“There is very little on this project that you can’t ask questions about,” he explained. “There’s some great technology on the car that a lot of people don’t have access to. The suppliers are involved in defence projects or motoring projects, and they aren’t allowed to share that information because they’re controlled by non-disclosure agreements.

“For example, the last frame on the car was actually carbon fibre and its covered in a ceramic coating from Zircotec, which is used on a lot of military applications. They are now able to actually showcase how good it is on the back of this.”

Given the military grade jet engine, it is not surprising that much of the technology being applied is normally kept under wraps. The other obvious sector, Formula One, is equally sensitive to competitive issues.

“So we’re kind of a melting pot of loads of different technologies and we can showcase them all,” said Chapman. “We can share information with the media, with the public, with education. If you walked into McLaren you wouldn’t be sat next to their latest car and you certainly wouldn’t be allowed to take photos of it and have a really good look. But we share everything.”

And finally, down at number three, is the goal to break the land speed record. But what if Bloodhound SSC fails to get to 1000mph, or even 800mph – is the project a failure? Far from it claimed Chapman, as long as you succeed with the first two.

“We don’t necessarily need a generation of land speed record holders, but we need a generation of children that aren’t turned off by science. Hopefully we can help get them into the science and technology subjects. We need a population that’s educated, which doesn’t think science is rubbish and boring; a generation that can challenge politicians and economists over the next five, ten, 15 years and ask those difficult questions about where we need investment in the infrastructure. Do we need HS2 for example?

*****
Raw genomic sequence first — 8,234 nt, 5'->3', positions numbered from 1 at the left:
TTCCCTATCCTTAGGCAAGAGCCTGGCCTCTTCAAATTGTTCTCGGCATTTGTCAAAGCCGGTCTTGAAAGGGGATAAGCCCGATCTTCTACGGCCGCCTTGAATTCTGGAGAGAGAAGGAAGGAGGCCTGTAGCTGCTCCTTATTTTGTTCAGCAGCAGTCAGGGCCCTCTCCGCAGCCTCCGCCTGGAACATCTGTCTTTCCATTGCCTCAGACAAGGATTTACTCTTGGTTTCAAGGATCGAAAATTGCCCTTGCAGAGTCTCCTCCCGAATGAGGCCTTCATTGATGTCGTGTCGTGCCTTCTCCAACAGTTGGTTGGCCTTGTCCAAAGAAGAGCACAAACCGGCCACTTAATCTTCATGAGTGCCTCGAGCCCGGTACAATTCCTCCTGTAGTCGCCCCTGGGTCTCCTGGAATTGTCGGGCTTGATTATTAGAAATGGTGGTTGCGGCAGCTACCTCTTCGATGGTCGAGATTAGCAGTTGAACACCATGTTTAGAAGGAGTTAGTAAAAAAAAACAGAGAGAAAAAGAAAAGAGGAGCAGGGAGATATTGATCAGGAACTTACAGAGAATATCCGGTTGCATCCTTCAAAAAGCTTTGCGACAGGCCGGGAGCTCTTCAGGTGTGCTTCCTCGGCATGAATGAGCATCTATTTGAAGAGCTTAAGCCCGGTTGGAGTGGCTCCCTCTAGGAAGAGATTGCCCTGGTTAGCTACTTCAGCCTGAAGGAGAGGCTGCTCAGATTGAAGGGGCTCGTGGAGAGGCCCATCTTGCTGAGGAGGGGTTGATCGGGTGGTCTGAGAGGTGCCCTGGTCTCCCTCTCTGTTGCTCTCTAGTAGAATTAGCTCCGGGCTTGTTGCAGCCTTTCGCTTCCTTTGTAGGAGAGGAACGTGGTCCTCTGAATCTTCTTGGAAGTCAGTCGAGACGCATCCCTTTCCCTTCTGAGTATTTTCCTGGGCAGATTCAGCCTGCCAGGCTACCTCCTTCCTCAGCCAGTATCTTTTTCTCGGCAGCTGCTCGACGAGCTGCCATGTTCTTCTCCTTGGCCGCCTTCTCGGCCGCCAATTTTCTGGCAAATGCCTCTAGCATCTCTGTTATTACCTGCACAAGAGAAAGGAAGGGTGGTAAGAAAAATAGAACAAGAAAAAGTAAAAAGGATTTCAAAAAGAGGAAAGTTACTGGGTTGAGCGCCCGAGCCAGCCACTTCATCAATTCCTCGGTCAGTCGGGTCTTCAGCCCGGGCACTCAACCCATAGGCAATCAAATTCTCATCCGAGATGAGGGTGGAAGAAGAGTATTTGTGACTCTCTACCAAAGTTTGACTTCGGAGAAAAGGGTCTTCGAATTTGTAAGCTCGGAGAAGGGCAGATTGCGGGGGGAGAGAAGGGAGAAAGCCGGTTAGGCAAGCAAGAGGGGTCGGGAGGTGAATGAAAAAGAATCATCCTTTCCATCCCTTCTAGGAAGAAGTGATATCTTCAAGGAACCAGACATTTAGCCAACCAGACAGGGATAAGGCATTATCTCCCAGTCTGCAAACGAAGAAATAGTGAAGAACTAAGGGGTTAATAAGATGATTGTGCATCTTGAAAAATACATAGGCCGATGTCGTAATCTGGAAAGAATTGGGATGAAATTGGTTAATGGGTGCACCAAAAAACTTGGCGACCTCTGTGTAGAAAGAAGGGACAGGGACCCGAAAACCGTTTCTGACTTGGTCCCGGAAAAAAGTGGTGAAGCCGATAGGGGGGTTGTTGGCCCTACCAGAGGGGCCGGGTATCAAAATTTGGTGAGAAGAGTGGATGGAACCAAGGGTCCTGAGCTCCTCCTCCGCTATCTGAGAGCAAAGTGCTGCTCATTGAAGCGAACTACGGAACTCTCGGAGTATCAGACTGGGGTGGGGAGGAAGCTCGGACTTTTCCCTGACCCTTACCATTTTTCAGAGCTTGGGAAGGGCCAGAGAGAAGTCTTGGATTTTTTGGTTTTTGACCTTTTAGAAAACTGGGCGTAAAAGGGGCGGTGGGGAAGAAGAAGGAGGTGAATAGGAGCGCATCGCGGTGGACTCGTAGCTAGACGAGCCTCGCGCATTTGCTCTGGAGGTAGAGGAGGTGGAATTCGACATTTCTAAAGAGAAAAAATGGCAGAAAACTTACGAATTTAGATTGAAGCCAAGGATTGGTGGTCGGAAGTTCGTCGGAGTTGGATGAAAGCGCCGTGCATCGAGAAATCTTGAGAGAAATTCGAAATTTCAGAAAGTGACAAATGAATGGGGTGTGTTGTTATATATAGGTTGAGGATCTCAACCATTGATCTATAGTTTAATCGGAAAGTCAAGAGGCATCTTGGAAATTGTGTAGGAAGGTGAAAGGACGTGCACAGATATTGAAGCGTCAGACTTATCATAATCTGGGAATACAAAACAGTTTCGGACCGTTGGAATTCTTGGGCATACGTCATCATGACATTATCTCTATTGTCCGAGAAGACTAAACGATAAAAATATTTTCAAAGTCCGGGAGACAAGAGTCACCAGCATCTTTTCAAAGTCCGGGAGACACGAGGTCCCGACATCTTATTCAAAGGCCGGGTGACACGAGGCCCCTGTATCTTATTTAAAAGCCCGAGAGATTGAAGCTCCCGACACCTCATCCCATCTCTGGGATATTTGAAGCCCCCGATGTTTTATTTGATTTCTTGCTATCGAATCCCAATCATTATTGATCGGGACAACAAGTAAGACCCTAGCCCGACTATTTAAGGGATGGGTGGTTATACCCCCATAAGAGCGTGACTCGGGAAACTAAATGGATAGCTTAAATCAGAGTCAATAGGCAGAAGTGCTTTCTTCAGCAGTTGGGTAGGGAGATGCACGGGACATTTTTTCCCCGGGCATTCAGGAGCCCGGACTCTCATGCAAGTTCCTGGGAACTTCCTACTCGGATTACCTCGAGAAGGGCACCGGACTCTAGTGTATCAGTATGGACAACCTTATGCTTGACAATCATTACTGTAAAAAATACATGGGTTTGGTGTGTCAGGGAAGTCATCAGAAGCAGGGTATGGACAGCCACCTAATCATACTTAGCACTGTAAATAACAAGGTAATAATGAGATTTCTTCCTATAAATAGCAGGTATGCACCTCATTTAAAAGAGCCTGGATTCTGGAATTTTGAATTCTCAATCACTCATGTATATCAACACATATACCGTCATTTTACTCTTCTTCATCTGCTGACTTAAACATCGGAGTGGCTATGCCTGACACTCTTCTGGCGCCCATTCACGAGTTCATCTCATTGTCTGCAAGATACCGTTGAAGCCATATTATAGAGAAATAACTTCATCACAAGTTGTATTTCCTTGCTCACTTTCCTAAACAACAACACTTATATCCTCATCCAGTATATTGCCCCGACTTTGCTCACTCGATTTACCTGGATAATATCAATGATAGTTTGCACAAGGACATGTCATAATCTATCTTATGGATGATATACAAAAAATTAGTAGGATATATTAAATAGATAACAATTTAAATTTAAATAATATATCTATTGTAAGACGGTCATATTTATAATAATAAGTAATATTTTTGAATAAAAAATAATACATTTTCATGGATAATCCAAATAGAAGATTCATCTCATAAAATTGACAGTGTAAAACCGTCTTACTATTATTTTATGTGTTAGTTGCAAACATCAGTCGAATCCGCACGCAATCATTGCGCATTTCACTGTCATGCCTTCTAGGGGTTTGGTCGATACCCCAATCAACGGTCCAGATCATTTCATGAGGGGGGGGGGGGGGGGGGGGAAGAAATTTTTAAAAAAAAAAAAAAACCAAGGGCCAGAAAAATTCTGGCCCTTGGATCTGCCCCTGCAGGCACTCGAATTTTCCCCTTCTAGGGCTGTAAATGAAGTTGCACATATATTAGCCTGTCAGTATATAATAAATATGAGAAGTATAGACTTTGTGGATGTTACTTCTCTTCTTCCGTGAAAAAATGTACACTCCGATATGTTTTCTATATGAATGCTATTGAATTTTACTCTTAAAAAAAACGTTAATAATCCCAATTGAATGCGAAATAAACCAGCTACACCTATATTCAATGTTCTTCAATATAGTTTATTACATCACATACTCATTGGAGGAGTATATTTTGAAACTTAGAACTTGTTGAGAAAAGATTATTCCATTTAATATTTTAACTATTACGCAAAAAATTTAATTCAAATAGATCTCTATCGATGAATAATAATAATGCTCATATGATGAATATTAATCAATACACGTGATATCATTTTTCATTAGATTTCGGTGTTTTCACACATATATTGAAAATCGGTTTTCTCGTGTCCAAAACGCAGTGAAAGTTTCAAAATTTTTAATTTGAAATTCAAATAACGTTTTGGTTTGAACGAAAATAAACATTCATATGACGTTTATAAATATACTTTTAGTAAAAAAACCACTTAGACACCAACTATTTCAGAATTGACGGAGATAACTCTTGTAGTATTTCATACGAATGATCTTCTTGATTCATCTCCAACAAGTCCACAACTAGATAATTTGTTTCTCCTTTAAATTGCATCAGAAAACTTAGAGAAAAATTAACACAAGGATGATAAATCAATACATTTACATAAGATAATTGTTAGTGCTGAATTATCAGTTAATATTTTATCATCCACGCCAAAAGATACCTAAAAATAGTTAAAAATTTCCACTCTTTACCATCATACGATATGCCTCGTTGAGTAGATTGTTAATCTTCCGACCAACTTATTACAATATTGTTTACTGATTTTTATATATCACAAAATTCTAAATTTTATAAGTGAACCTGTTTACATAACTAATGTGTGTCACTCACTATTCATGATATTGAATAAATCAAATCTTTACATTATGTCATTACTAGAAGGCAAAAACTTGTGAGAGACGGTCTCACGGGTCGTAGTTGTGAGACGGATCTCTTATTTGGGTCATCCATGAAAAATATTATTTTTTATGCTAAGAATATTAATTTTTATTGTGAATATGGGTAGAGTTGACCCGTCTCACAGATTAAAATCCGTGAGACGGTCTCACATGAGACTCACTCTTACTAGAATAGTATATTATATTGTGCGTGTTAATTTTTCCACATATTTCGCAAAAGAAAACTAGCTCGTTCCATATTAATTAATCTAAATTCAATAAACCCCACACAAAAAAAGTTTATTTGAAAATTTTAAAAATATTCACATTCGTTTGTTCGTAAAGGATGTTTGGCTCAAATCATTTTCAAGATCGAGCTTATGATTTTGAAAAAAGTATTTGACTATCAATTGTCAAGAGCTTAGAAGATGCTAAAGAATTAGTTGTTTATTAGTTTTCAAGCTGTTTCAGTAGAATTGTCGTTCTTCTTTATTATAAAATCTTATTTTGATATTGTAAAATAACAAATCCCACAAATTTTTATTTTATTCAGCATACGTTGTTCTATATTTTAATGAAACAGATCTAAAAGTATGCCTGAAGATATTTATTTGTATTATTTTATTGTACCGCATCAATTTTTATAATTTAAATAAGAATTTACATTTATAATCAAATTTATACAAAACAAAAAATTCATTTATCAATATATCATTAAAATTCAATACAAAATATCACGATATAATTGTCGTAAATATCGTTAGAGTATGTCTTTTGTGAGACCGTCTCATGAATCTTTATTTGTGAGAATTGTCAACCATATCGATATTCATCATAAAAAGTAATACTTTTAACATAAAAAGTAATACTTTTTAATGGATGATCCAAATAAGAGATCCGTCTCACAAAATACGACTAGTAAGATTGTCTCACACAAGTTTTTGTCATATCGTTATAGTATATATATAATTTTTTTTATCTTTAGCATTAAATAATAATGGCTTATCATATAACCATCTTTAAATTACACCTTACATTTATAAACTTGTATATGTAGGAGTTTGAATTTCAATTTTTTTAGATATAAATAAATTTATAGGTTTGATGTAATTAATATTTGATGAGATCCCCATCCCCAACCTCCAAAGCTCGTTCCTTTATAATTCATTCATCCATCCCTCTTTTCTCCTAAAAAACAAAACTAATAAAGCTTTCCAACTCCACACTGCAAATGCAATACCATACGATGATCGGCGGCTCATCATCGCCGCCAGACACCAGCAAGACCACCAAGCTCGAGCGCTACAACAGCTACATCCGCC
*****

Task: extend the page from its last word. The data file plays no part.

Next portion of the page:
“Science is one of those subjects where it’s kind of cool not to understand it. If you can’t read or write, everyone goes ‘that’s wrong’. But with maths people go ‘he’s not good at maths’. Science and technology are key for this next generation. Everything is going to be technology-based. You’ll see a population that is excited by science and can ask those challenging questions. So that’s what we predict this is all about. It just happens that going really quickly in an exciting way and showcasing its advantages, is a great way of getting there.”

Very fast facts

  • Design speed:1690kph (1050mph)
  • 0 – 1000mph:55 secs
  • Wheels rpm:10,000
  • Length of track: 19km
  • Current record: 1228kph (763mph)

Mark Chapman:

Since graduating from The University of Bath in 1992 with a degree in Aeronautical Engineering, Chapman has worked on a wide range of projects from designing the rotor control actuators for the AB139 helicopter to a sewage works in Totnes.

He has largely been involved with aerospace projects including a couple of years in Seattle for Boeing with its Propulsion Systems Division and Rolls Royce in Bristol. Most recently he spent nearly four years as part of the design team on the Short Take Off and Vertical Landing (STOVL) system for the F-35 Lightning II, also known as the Joint Strike Fighter. Bloodhound is his first venture into what might be broadly called motorsport.